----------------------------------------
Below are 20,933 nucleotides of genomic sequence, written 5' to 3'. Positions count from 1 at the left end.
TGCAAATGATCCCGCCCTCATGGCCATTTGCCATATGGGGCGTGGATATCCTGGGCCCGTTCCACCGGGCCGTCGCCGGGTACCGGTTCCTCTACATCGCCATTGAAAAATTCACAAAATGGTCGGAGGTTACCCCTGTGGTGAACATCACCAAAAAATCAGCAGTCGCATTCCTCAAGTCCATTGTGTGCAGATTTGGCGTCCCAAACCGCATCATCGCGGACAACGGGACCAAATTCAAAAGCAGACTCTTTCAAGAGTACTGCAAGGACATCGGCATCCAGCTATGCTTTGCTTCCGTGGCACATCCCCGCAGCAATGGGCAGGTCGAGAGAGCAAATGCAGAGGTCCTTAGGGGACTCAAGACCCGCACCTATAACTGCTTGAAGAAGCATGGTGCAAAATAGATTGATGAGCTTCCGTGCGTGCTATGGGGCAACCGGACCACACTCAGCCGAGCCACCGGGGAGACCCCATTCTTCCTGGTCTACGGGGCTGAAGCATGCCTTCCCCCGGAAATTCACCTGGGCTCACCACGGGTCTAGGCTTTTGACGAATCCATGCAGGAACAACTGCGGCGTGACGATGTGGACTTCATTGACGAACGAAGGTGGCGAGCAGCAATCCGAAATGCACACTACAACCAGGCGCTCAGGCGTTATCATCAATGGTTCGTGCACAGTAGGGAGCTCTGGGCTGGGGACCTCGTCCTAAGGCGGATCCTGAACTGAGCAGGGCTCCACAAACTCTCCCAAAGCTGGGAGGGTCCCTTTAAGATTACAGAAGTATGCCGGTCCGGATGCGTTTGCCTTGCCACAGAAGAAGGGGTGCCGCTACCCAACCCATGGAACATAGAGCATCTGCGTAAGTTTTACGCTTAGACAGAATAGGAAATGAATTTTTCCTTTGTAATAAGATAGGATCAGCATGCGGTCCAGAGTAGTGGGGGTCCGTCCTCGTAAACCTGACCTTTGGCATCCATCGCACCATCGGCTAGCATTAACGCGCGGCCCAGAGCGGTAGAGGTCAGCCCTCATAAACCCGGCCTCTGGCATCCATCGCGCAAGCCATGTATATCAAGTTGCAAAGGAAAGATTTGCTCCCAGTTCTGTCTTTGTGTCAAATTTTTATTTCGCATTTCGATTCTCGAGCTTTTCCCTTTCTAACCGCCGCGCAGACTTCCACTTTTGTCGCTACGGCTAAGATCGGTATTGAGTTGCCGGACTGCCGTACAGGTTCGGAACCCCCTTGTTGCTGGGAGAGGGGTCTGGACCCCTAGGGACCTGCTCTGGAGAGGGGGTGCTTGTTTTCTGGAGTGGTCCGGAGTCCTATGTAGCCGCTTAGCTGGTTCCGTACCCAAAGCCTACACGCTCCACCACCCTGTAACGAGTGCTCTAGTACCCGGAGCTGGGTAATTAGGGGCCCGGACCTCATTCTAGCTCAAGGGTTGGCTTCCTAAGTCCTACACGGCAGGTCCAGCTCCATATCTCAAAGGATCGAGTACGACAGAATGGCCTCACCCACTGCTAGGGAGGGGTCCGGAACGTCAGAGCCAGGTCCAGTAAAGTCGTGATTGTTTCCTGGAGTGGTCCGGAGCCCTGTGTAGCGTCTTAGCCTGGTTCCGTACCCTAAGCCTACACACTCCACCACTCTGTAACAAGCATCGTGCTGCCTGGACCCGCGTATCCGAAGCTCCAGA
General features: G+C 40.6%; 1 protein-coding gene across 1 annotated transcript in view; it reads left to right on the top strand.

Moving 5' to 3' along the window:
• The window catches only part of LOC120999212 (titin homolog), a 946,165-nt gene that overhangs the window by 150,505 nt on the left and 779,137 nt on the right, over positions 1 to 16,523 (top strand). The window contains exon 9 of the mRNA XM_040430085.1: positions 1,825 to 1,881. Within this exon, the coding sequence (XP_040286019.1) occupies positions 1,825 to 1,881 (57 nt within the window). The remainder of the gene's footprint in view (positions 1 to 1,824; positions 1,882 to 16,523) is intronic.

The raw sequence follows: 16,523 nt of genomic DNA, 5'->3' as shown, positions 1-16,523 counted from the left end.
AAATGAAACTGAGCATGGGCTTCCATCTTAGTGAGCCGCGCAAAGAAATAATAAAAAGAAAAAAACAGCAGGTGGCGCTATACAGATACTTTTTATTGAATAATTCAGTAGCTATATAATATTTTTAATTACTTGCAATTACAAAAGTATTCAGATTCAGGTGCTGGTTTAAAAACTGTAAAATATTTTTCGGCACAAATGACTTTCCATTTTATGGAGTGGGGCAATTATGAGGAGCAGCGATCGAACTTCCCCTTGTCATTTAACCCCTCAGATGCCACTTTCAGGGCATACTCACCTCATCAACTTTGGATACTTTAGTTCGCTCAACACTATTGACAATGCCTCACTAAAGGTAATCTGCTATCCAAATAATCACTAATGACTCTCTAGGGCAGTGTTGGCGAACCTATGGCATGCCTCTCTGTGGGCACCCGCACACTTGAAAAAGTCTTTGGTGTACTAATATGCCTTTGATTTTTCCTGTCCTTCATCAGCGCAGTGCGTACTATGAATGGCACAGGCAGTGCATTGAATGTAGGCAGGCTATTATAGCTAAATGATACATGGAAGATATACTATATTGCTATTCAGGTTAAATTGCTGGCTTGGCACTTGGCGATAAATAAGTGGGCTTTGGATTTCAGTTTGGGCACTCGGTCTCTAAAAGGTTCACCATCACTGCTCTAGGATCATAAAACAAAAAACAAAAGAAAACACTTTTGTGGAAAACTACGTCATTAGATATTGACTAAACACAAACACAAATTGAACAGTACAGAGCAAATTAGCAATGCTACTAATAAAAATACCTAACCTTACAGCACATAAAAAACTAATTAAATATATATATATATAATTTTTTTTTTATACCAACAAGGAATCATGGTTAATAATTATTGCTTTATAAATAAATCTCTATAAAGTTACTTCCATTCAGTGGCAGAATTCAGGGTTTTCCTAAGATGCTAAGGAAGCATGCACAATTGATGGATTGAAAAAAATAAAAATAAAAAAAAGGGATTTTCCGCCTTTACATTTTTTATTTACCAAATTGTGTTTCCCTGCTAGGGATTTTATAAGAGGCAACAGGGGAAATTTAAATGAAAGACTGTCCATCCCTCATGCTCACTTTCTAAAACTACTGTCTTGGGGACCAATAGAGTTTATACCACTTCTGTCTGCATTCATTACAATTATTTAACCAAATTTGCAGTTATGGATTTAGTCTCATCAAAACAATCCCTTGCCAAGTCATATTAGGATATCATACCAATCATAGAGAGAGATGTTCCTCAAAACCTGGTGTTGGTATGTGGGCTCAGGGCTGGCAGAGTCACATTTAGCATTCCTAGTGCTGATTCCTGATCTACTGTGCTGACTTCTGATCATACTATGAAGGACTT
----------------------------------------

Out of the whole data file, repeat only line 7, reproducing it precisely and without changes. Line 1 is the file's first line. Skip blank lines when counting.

AAATGAAACTGAGCATGGGCTTCCATCTTAGTGAGCCGCGCAAAGAAATAATAAAAAGAAAAAAACAGCAGGTGGCGCTATACAGATACTTTTTATTGAATAATTCAGTAGCTATATAATATTTTTAATTACTTGCAATTACAAAAGTATTCAGATTCAGGTGCTGGTTTAAAAACTGTAAAATATTTTTCGGCACAAATGACTTTCCATTTTATGGAGTGGGGCAATTATGAGGAGCAGCGATCGAACTTCCCCTTGTCATTTAACCCCTCAGATGCCACTTTCAGGGCATACTCACCTCATCAACTTTGGATACTTTAGTTCGCTCAACACTATTGACAATGCCTCACTAAAGGTAATCTGCTATCCAAATAATCACTAATGACTCTCTAGGGCAGTGTTGGCGAACCTATGGCATGCCTCTCTGTGGGCACCCGCACACTTGAAAAAGTCTTTGGTGTACTAATATGCCTTTGATTTTTCCTGTCCTTCATCAGCGCAGTGCGTACTATGAATGGCACAGGCAGTGCATTGAATGTAGGCAGGCTATTATAGCTAAATGATACATGGAAGATATACTATATTGCTATTCAGGTTAAATTGCTGGCTTGGCACTTGGCGATAAATAAGTGGGCTTTGGATTTCAGTTTGGGCACTCGGTCTCTAAAAGGTTCACCATCACTGCTCTAGGATCATAAAACAAAAAACAAAAGAAAACACTTTTGTGGAAAACTACGTCATTAGATATTGACTAAACACAAACACAAATTGAACAGTACAGAGCAAATTAGCAATGCTACTAATAAAAATACCTAACCTTACAGCACATAAAAAACTAATTAAATATATATATATATAATTTTTTTTTTATACCAACAAGGAATCATGGTTAATAATTATTGCTTTATAAATAAATCTCTATAAAGTTACTTCCATTCAGTGGCAGAATTCAGGGTTTTCCTAAGATGCTAAGGAAGCATGCACAATTGATGGATTGAAAAAAATAAAAATAAAAAAAAGGGATTTTCCGCCTTTACATTTTTTATTTACCAAATTGTGTTTCCCTGCTAGGGATTTTATAAGAGGCAACAGGGGAAATTTAAATGAAAGACTGTCCATCCCTCATGCTCACTTTCTAAAACTACTGTCTTGGGGACCAATAGAGTTTATACCACTTCTGTCTGCATTCATTACAATTATTTAACCAAATTTGCAGTTATGGATTTAGTCTCATCAAAACAATCCCTTGCCAAGTCATATTAGGATATCATACCAATCATAGAGAGAGATGTTCCTCAAAACCTGGTGTTGGTATGTGGGCTCAGGGCTGGCAGAGTCACATTTAGCATTCCTAGTGCTGATTCCTGATCTACTGTGCTGACTTCTGATCATACTATGAAGGACTT